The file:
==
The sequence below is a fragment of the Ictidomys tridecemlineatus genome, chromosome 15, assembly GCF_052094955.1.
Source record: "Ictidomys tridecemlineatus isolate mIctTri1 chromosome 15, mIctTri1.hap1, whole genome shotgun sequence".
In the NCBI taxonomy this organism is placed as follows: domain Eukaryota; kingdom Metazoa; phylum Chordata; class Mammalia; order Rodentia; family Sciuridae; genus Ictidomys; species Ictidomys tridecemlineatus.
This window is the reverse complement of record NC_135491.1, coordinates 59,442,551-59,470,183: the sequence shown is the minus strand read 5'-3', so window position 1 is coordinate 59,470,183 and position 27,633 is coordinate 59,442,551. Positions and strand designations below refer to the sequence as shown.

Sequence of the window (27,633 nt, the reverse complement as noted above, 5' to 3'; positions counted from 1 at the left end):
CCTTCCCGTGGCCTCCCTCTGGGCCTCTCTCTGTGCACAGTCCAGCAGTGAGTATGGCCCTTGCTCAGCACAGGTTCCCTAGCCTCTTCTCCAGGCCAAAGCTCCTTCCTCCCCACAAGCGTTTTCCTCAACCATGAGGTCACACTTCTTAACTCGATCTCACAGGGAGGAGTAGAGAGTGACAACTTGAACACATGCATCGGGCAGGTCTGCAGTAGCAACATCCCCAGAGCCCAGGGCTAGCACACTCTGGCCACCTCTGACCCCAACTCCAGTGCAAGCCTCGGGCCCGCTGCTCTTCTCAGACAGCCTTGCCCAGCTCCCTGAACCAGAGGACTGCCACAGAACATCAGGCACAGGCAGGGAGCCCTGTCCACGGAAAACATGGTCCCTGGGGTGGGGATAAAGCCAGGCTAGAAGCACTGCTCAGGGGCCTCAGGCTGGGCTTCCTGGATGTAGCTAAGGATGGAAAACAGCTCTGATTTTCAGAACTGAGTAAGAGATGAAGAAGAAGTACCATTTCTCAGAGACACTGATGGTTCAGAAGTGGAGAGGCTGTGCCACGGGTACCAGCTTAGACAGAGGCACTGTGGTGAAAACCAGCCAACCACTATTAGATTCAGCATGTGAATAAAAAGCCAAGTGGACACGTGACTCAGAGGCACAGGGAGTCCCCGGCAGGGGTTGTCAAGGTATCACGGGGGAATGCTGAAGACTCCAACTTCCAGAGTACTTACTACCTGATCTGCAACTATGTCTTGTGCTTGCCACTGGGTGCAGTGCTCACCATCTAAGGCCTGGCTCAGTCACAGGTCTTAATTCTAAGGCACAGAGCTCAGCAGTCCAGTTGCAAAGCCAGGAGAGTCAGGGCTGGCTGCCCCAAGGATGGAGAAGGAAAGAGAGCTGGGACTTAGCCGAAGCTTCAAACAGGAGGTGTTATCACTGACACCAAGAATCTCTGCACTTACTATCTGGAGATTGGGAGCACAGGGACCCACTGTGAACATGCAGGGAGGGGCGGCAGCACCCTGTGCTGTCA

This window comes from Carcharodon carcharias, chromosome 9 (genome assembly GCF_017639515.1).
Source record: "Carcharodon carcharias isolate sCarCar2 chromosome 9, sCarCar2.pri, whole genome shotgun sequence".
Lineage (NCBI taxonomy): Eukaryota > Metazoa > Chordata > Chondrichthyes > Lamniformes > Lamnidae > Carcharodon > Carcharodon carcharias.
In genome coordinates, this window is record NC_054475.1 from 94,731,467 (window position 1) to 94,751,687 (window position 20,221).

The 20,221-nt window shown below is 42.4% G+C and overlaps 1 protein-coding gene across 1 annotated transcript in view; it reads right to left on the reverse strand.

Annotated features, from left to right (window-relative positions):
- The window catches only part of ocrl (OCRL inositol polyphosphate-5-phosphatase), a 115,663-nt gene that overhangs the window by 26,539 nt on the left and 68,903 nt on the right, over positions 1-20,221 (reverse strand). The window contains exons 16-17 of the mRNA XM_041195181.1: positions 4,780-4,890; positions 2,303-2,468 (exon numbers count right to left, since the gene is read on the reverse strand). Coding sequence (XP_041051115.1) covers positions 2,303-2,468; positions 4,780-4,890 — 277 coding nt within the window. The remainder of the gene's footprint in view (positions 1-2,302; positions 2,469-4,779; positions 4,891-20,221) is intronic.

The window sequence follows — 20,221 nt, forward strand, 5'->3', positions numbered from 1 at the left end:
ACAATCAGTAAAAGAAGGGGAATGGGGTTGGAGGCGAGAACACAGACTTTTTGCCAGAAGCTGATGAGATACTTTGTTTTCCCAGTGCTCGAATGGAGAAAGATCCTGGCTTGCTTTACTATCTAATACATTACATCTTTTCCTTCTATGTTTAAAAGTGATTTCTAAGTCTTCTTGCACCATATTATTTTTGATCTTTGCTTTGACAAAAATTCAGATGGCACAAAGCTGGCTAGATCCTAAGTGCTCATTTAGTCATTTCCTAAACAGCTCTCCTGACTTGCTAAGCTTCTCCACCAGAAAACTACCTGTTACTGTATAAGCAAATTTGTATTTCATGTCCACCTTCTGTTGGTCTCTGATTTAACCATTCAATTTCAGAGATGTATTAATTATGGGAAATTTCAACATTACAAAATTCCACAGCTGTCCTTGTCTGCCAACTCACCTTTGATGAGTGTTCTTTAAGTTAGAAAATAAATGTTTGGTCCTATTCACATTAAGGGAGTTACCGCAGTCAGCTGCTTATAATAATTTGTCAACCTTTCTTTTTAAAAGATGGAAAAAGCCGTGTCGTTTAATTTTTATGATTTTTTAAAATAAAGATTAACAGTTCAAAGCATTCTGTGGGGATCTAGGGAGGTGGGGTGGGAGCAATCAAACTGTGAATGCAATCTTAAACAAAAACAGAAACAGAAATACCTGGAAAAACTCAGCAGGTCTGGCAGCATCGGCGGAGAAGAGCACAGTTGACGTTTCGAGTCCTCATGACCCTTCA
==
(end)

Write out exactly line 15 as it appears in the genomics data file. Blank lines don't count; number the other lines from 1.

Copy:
ACAATCAGTAAAAGAAGGGGAATGGGGTTGGAGGCGAGAACACAGACTTTTTGCCAGAAGCTGATGAGATACTTTGTTTTCCCAGTGCTCGAATGGAGAAAGATCCTGGCTTGCTTTACTATCTAATACATTACATCTTTTCCTTCTATGTTTAAAAGTGATTTCTAAGTCTTCTTGCACCATATTATTTTTGATCTTTGCTTTGACAAAAATTCAGATGGCACAAAGCTGGCTAGATCCTAAGTGCTCATTTAGTCATTTCCTAAACAGCTCTCCTGACTTGCTAAGCTTCTCCACCAGAAAACTACCTGTTACTGTATAAGCAAATTTGTATTTCATGTCCACCTTCTGTTGGTCTCTGATTTAACCATTCAATTTCAGAGATGTATTAATTATGGGAAATTTCAACATTACAAAATTCCACAGCTGTCCTTGTCTGCCAACTCACCTTTGATGAGTGTTCTTTAAGTTAGAAAATAAATGTTTGGTCCTATTCACATTAAGGGAGTTACCGCAGTCAGCTGCTTATAATAATTTGTCAACCTTTCTTTTTAAAAGATGGAAAAAGCCGTGTCGTTTAATTTTTATGATTTTTTAAAATAAAGATTAACAGTTCAAAGCATTCTGTGGGGATCTAGGGAGGTGGGGTGGGAGCAATCAAACTGTGAATGCAATCTTAAACAAAAACAGAAACAGAAATACCTGGAAAAACTCAGCAGGTCTGGCAGCATCGGCGGAGAAGAGCACAGTTGACGTTTCGAGTCCTCATGACCCTTCA